As with any significant endeavor, men and women of vision are required to bring ideas to fruitful conclusion. The story of the Urshan Graduate School of Theology includes the leadership of Timothy Dugas, then pastor of Florissant Valley Apostolic Church (now The Sanctuary) in Missouri, Arless Glass, then superintendent of the UPCI Division of Education, and Jesse Williams, then UPCI assistant general superintendent. These men played significant roles as the graduate school moved towards becoming a reality. Timothy Dugas formed an ad hoc committee in April 1998 to study the feasibility of the graduate school. Between April and the October 1988 meeting of the General Board, the ad hoc committee developed a proposal for the General Board of the United Pentecostal Church International.
The General Board in session at the General Conference received Timothy Dugas’ report and formed a steering committee to further develop materials. The ad hoc committee was augmented by more members as it moved toward the steering committee phase. In October 1998 Arless Glass took leadership of the project and continued the efforts of Timothy Dugas. In January 1999, the second proposal was made to the General Board to determine if the project should go forward. In the summer of 1999, the steering committee chose its chairperson to be Jesse Williams, who served as chairperson from that time to January 2007.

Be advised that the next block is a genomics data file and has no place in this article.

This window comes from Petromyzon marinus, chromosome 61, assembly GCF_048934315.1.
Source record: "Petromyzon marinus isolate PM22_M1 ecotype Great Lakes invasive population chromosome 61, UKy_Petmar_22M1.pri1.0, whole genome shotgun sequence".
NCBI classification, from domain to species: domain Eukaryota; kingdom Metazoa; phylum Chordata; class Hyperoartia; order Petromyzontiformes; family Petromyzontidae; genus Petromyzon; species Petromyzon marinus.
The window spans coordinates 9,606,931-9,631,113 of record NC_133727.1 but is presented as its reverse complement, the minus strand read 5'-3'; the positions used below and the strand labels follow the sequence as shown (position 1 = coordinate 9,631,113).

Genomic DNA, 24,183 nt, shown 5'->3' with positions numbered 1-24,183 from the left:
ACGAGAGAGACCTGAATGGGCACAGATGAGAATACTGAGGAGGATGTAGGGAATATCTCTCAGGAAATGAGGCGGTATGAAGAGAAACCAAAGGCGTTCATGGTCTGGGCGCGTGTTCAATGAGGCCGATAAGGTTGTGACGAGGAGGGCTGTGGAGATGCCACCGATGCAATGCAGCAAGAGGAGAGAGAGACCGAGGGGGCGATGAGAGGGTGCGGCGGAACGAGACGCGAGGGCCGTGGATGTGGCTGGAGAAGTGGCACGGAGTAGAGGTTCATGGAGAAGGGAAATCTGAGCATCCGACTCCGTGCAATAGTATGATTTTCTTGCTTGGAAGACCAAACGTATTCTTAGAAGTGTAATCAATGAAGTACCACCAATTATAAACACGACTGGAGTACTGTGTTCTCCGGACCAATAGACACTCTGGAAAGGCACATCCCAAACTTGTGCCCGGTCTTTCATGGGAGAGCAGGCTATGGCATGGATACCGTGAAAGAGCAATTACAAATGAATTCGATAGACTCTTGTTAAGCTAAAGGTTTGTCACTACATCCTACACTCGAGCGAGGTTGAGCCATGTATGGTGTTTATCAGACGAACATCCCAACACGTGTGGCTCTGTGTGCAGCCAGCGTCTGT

Under Jesse Williams’s direction a resolution was presented to the October 1999 General Conference in session at Nashville, Tennessee. After relevant debate the gathered ministers of the United Pentecostal Church International voted to found the Urshan Graduate School of Theology.